The Department of Veterans Affairs on Thursday refused to release documents that might explain why at least one high-ranking VA official was exonerated after agency investigators initially named him as participating in a wide-ranging scheme at its Temple campus to defraud the VA and take advantage of vulnerable veterans.
Two weeks ago, an American-Statesman report detailed the preliminary results of an internal administrative board’s investigation, which found years of mistreatment of veterans undergoing substance abuse treatment. The abuse included forcing the veterans to work at the homes of VA officials, and an attempt to profit from fraudulent purchase orders and questionable contracts.
At least one employee, VA motor pool supervisor Oarrin Nash, was fired as a result of the board’s report, which called for administrative action against half dozen employees. In an interview with the Statesman, Nash denied any wrongdoing and said he had no knowledge of illicit financial activities.
Investigators also concluded that VA Police Chief Thomas Carnes had intimidated veterans who testified as part of the inquiry, and that he was one of the bosses who had received personal labor from struggling veterans enrolled in a work program designed to give them the skills and confidence needed to find work in the outside world. The VA maintains its own police force.
But Central Texas VA Director Christopher Sandles, who initiated the investigation after being appointed to the region’s top position earlier this year, told the Statesman that a final version of the board’s report, which featured additional interviews with witnesses, cleared Carnes.
In an email to VA employees in advance of the Statesman’s story, Sandles said the draft report’s conclusions were “substantively changed” in the final version.
The newspaper requested the final version of the internal investigation through the Freedom of Information Act in October. But in a letter denying the request, VA privacy officials said release of the report would interfere with an ongoing investigation by the VA’s Office of Inspector General, which could result in criminal charges.
Those investigators are believed to be looking into the report’s findings that employees at the motor pool had funneled business to a small Killeen firm that the administrative board said made at least $400,000 by padding purchases with 30 percent surcharges. In all, the preliminary report found, more than $1.3 million was “funneled through” the business, Whitetail Industrial Parts and Service, in recent years.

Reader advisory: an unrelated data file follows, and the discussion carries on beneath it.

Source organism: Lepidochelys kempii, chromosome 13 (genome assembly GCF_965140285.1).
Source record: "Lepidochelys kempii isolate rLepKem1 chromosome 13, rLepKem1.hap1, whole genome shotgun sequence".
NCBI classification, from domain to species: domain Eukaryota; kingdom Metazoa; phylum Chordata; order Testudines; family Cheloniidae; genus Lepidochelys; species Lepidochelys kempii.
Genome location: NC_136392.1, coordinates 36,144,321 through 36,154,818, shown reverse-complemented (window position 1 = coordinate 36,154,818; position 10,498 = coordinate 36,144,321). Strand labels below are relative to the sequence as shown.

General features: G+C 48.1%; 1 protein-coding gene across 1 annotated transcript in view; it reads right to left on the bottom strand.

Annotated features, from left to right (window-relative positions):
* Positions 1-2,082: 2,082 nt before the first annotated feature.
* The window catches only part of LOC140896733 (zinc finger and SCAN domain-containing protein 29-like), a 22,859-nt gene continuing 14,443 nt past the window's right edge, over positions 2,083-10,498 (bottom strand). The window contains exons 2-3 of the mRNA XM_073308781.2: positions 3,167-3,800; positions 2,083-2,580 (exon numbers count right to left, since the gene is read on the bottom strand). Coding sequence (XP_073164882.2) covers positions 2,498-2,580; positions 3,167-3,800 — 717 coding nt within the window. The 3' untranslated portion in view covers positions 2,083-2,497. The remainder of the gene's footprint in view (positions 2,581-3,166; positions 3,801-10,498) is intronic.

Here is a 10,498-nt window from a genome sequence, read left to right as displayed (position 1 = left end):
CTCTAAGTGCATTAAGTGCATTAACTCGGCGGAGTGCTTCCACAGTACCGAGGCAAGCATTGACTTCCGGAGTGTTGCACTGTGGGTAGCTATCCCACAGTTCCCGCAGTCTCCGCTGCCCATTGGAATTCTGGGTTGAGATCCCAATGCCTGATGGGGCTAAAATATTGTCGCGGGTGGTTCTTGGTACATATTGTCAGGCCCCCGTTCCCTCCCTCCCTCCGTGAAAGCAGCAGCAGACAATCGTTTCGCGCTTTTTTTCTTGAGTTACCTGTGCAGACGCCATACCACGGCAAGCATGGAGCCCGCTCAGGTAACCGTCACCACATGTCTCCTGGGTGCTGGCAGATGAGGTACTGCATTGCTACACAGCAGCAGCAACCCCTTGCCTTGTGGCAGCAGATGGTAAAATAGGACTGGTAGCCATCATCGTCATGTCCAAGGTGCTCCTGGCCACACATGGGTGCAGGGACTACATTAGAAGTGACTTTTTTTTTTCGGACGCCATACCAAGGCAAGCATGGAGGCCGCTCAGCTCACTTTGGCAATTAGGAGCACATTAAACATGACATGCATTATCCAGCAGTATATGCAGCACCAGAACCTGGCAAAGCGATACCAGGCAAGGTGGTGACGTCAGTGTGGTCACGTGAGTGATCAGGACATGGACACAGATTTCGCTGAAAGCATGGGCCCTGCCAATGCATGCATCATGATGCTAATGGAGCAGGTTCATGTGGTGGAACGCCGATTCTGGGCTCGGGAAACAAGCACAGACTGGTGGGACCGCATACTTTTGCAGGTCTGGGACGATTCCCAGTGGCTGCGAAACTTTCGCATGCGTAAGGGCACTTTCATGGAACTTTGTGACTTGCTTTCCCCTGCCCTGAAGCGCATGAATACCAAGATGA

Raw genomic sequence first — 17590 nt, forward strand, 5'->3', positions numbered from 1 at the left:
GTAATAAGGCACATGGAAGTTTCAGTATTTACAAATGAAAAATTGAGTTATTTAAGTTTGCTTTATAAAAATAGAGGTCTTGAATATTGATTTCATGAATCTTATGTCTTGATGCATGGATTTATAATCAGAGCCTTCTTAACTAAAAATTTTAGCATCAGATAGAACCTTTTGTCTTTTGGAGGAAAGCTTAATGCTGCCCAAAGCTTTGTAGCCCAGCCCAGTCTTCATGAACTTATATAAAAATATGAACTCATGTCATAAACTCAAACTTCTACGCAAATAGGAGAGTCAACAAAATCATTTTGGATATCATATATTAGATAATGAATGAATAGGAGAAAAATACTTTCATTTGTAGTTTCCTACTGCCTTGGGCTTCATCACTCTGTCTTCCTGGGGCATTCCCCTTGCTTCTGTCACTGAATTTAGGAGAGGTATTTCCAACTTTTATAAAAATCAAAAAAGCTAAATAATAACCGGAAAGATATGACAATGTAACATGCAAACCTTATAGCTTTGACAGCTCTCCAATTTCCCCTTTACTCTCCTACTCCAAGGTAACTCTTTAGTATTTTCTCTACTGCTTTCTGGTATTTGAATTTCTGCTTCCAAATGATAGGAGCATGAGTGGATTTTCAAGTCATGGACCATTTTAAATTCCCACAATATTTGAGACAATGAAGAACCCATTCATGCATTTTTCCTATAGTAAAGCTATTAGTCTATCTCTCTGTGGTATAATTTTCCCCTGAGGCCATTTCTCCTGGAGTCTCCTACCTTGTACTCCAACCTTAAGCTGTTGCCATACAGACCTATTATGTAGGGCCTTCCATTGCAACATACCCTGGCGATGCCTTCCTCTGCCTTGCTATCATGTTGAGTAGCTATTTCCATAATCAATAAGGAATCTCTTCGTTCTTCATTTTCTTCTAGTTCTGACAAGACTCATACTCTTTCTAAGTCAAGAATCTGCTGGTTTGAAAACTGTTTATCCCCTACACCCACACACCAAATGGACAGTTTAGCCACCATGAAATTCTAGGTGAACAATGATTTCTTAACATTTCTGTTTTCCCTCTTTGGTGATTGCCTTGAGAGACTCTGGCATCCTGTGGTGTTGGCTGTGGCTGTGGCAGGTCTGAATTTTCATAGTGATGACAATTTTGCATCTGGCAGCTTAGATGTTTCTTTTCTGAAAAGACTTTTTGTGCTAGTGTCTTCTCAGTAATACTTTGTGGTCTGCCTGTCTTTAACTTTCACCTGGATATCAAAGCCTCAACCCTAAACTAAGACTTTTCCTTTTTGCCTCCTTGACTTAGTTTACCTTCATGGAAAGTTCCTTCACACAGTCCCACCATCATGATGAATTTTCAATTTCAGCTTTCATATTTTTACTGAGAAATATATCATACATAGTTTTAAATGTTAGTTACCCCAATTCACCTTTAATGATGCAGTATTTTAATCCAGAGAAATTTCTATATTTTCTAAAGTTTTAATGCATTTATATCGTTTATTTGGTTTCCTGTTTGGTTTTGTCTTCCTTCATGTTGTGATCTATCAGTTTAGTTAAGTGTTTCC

Following the Statesman’s initial story, U.S. Rep. John Carter, the Round Rock Republican who represents the Temple area, demanded the VA send him copy of a “comprehensive final report” on the situation in Temple and give him a full briefing on “the VA’s plan of action to right the wrongs done to our veterans.”
The congressman is scheduled to meet with Sandles on Friday, according to his office.
Veterans in the Temple VA’s Compensated Work Program told investigators that they were verbally abused for years while working at the VA motor pool and grounds crew, and detailed frequent theft of VA equipment and being dispatched to the homes of VA officials to perform yard work. Several said they cleaned and repaired the personal vehicles of VA bosses and their family members.
One veteran told investigators the employees in the motor pool were “like the mafia.” “Just their way of covering stuff up for each other. This has been going for six, seven, eight years and nothin’ ever done about it,” the man said, according to the board’s report.
The manager of the Temple VA’s vocational program said that many veterans suffered relapses or left the program after their experiences at the motor pool and said that nearly 50 complaints about Nash over a decade were ignored by his supervisors.
What We Reported
The American-Statesman reported two weeks ago on a wide-ranging investigation into accusations of corruption and intimidation at the Department of Veterans Affairs campus in Temple. In a 70-page preliminary report obtained by the Statesman, investigators detailed years of abuse of veterans undergoing substance abuse treatment, as well a “complex scheme” to profit from fraudulent purchase orders and questionable contracts.